Welcome to OHV Training™ Your Premier Source of Off-Highway Vehicle Education, Training, Certification, & Expert Witness Services.
- ATVs (All Terrain Vehicles, Quads, 4 Wheelers)
- UTVs (Utility Vehicles, Side by Sides, SxS, RZR, and ROVs)
- Motorcycles (Dirt Bikes, Off Road Motorcycles, Dual Sport Bikes, and Street Bikes)
- Do you want top-flight instruction in the use of ATVs, Snowmobiles, UTVs, and Motorcycles?
- Are you searching for an Expert Witness or Consultant regarding an ATV, snowmobile, UTV, or motorcycle case?
- Are you associated with an organization that requires certification for employees who use off-highway vehicles?
- Do you want to become a more capable and confident off-road rider/driver?
- Do you want to have fun learning while riding/driving in an actual off-road environment?
- Would you like to benefit from the experience of one the world’s most accomplished instructors and trail builders? Senior Instructor, Bill Uhl, won five gold medals for the USA in international competitions and is in the International Hall of Fame at the America Motorcyclist Association.
OHV Training™ has provided the best and most comprehensive ATV training, Snowmobile training, UTV training, and Motorcycle training to individuals and corporate clients. Bill Uhl has repeatedly been hired and positively evaluated by a variety of corporate, government, and individual clients. Examples:
- U.S. Special Operations Command
- U.S. Defense Threat Reduction Agency
- U.S. Special Operations Command
- U.S. Army Special Forces
- U.S. Naval Special Warfare
- U.S. Marines Special Operations
- U.S. Air Force Special Operations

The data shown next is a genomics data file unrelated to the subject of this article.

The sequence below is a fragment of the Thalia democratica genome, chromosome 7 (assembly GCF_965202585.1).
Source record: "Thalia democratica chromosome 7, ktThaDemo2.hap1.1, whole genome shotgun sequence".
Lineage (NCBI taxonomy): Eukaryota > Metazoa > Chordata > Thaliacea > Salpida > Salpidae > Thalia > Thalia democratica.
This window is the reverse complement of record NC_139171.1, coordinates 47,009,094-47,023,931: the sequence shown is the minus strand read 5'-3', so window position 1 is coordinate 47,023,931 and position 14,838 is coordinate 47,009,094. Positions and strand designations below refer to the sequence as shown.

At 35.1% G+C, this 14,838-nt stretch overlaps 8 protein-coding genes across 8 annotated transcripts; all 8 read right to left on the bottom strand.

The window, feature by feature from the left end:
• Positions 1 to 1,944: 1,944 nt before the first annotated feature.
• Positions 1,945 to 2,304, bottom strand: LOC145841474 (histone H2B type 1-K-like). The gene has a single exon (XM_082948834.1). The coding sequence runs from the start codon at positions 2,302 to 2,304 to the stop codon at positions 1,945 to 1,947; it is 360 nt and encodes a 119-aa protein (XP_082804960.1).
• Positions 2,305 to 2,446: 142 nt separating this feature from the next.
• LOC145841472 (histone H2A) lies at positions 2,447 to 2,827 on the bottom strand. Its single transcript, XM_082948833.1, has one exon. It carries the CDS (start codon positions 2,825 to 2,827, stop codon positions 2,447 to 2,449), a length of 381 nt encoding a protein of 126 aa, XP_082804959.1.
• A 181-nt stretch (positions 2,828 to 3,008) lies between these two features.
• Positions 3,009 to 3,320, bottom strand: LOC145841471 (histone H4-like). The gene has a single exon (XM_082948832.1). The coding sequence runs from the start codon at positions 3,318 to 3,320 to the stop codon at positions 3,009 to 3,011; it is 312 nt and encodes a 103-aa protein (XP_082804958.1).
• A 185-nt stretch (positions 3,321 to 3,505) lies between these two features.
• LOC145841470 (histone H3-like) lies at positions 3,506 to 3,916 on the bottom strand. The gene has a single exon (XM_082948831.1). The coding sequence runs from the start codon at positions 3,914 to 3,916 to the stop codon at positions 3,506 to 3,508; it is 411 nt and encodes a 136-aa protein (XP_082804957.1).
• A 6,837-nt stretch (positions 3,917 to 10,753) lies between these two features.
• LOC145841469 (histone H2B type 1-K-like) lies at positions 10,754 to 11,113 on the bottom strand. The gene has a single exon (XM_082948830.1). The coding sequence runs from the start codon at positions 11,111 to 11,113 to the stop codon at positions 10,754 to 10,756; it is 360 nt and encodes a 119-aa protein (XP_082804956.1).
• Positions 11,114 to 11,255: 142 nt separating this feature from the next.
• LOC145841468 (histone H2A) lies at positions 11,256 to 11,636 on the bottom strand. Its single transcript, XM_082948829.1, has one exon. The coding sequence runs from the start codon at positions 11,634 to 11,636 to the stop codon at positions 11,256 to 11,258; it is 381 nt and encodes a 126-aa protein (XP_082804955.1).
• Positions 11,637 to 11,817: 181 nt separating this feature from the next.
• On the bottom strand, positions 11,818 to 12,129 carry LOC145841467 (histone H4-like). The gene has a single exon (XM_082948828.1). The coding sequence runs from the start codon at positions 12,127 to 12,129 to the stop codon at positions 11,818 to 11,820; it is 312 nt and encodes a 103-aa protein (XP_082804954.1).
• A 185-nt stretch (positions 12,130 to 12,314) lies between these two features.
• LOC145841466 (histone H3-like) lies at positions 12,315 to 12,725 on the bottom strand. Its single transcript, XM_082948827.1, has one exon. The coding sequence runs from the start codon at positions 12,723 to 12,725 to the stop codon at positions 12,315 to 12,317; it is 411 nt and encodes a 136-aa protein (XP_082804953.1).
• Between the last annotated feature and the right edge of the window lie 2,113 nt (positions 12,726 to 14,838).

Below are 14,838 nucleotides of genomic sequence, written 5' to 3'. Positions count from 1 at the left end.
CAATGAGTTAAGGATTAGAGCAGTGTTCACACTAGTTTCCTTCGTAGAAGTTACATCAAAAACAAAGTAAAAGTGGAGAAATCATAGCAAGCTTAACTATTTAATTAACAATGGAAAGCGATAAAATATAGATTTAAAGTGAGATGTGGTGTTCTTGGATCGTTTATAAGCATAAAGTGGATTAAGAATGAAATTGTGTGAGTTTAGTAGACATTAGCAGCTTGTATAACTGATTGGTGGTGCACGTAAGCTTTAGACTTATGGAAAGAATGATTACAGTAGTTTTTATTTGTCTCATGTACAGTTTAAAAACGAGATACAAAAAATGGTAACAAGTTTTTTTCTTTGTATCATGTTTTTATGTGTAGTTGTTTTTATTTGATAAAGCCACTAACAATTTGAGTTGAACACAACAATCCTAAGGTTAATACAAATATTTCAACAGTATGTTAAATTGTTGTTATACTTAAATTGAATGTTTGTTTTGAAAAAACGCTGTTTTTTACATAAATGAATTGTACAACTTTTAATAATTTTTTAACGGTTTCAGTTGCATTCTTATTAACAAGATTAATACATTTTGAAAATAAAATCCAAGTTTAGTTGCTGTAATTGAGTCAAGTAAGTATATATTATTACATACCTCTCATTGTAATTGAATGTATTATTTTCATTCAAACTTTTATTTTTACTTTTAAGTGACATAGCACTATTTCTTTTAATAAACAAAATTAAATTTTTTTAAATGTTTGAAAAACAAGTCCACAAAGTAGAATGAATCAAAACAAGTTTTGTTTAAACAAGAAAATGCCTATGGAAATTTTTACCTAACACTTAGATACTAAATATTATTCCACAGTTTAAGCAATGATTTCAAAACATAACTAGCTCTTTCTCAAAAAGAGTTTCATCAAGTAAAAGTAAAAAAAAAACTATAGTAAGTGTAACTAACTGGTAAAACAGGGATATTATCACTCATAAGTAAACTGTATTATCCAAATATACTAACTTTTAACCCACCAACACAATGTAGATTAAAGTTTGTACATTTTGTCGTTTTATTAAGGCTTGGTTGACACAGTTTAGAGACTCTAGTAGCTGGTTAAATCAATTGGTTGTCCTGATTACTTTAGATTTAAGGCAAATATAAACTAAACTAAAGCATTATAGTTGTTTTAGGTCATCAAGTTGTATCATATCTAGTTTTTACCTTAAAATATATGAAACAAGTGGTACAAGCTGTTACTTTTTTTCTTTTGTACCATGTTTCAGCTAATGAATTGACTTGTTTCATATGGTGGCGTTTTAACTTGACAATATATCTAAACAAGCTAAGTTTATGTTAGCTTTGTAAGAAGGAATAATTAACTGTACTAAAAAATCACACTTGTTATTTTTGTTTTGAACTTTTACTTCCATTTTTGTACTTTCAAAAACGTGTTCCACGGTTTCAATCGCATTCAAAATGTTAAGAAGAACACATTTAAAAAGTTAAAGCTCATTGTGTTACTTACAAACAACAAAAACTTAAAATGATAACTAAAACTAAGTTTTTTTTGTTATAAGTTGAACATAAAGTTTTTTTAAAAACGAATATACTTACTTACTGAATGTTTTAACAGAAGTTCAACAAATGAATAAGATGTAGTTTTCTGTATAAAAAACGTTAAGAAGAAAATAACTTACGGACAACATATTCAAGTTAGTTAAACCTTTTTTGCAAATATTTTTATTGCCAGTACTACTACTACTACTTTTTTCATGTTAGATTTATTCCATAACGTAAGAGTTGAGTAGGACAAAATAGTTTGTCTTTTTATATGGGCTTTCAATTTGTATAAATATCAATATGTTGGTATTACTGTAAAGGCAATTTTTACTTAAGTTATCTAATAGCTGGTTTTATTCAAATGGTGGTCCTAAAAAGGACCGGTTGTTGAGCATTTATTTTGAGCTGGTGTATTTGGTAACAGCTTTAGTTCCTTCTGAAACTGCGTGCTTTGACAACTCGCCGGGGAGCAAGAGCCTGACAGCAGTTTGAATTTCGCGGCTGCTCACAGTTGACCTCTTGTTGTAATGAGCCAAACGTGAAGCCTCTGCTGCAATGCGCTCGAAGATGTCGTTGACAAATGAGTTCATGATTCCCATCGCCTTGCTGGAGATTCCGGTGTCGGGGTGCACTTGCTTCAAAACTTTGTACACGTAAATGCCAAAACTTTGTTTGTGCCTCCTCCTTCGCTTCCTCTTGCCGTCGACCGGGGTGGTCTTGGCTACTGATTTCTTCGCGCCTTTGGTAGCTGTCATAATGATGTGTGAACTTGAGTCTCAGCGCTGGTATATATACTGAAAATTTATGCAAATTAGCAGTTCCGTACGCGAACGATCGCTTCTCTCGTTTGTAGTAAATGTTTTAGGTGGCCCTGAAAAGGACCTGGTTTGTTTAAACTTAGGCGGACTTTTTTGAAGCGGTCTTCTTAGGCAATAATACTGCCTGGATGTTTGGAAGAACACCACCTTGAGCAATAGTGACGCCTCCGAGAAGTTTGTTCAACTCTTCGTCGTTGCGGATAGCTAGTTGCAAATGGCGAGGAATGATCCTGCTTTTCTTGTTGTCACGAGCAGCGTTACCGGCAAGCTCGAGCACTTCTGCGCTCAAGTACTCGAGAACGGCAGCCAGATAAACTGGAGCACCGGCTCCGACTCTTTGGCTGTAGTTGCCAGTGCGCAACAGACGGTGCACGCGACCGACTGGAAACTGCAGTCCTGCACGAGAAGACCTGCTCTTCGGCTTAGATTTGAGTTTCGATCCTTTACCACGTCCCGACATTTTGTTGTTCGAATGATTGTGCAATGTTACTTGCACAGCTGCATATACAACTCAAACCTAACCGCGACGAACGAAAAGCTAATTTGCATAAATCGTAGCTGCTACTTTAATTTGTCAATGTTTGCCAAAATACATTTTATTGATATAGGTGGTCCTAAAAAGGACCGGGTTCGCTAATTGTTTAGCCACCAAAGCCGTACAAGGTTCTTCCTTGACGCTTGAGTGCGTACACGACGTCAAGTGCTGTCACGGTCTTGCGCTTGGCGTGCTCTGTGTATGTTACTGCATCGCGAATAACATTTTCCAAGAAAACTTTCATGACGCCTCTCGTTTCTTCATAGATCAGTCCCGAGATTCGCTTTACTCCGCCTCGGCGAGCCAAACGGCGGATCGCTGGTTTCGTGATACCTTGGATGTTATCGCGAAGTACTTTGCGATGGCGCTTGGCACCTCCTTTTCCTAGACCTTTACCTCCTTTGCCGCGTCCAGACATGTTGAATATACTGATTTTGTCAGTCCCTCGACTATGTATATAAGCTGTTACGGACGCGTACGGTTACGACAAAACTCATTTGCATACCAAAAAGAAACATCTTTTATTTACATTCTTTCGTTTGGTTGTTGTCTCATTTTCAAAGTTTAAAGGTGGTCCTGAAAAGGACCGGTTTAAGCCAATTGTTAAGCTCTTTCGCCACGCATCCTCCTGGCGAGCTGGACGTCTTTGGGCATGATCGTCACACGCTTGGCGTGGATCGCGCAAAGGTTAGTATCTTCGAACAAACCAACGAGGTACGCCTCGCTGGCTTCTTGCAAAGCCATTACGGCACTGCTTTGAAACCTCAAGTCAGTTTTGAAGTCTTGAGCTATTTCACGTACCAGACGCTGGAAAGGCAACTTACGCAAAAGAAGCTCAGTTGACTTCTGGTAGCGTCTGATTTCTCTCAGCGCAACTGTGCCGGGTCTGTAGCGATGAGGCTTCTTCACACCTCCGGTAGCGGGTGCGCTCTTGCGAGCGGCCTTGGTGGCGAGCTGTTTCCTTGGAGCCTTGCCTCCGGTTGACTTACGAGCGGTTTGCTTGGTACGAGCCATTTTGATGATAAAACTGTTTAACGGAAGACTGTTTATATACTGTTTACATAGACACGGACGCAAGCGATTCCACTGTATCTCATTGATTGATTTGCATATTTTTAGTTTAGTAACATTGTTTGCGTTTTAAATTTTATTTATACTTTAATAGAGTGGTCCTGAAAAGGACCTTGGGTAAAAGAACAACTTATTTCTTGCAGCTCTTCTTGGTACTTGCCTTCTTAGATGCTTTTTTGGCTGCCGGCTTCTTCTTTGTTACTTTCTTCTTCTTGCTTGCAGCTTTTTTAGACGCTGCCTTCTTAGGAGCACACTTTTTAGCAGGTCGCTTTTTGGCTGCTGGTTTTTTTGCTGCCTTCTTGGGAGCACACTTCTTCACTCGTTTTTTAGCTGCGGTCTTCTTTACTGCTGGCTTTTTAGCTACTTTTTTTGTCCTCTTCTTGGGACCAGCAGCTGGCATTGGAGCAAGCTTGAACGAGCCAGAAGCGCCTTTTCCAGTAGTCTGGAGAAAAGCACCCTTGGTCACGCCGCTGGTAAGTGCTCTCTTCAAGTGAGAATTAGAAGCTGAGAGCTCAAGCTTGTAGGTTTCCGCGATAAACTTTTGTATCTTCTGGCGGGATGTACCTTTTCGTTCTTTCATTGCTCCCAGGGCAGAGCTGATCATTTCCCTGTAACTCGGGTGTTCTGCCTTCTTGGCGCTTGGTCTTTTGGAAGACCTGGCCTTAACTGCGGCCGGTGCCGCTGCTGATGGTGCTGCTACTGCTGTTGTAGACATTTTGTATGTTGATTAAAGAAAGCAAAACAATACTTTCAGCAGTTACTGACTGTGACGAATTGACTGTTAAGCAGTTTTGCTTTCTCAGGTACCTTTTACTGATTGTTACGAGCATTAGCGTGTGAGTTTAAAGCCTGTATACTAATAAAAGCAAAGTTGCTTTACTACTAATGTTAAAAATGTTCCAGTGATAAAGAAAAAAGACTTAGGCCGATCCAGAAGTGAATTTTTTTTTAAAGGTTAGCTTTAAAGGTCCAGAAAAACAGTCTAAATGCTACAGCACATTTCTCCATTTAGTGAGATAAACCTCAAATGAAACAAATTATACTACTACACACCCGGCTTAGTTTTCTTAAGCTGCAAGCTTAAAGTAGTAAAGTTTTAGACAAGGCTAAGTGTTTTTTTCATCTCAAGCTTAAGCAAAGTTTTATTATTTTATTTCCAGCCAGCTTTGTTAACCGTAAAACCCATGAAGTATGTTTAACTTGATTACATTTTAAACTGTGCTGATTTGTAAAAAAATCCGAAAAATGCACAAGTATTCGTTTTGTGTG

- U.S. Air Force Security Forces
- U.S. Department of Defense Police
- U.S. Air Force Red Horse
- U.S. Border Patrol
- U.S. Forest Service
- U.S. Coast Guard
- U.S. Oceanic & Atmospheric Administration
- U.S. Marine Base Hawaii
- U.S. Army
- U.S. Military Training Center (Yakima Training Center, Washington)
- U.S. Air Guard
- U.S. Parks Service
- U.S. Department of the Interior
- U.S. Bureau of Reclamation
- U.S. Military Branches and Military Police
- U.S. Federal Aviation Administration
- U.S. Bureau of Land Management
- U.S. Fish and Wildlife Service
- U.S. Weather Service
- U.S. Department of Agriculture (USDA) / Most of the NRCS field personnel across the state of Montana
- T-Mobile, U.S.A.
- Quest Communications
- Honda, U.S.A. AVT test riders
- Tucson Power Company
- Schweitzer Mountain Ski Resort
- Passwords, Inc.
- Midway Gold Corporation
- Green Mountain Power Plant
- County of L.A., California
- Muckleshoot Indian Reservation
- Search & Rescue Personnel
- Sheriff’s Offices
- Idaho Water Science Center
- HighMount, Exploration & Production
- Kinder Morgan, Natural Gas Pipeline Company
- And an array of individual clients of all ages
You can also find testimonials from some of these clients on our website. You will also find information about the senior instructor, who would be the instructor for your class.
OHV Training™ curriculum tracks
Classes are available for all levels of rider/driver ability and all types of ATVs, Snowmobiles, UTVs, and Motorcycles. Every class takes place in an actual riding environment tailored to the skill level of the class.
No other program exists in the world that draws on as much off-road riding knowledge and experience to help students become more comfortable, safer and more accomplished operators.
by Bill Uhl © 2019 Expert Witness, Safety Trainer & Trail Builder
Recreationists and workers can’t count on someone else ensuring our safety when we’re using mountain trails. As a Court-Qualified Expert Witness, Safety Trainer and trail builder / maintainer, I’ve worked on over 76 legal cases and provided testimony regarding the operation of all-terrain vehicles -- ATVs, UTVs, snowmobiles, as well as motorcycle dirt bikes, dual sport motorcycles, street bikes, off-road guided tour injuries and related trail construction issues. During a 16-year period of time, I completed over 54 miles of recreational trail heavy maintenance, trail building and thousands of miles of light maintenance.
I’m often asked by both plaintiff and defense attorneys to explain how to properly build and maintain trails. They also ask me how to prevent accidents and injuries for all users, including operators of off-highway vehicles (OHVs), such as quads, quad bikes, four wheelers) utility vehicles (side by sides, ROVs, RZRs), mountain bikes and the motorcycles mentioned above. I’m also asked to consult concerning guided tour customers who have sustained injuries.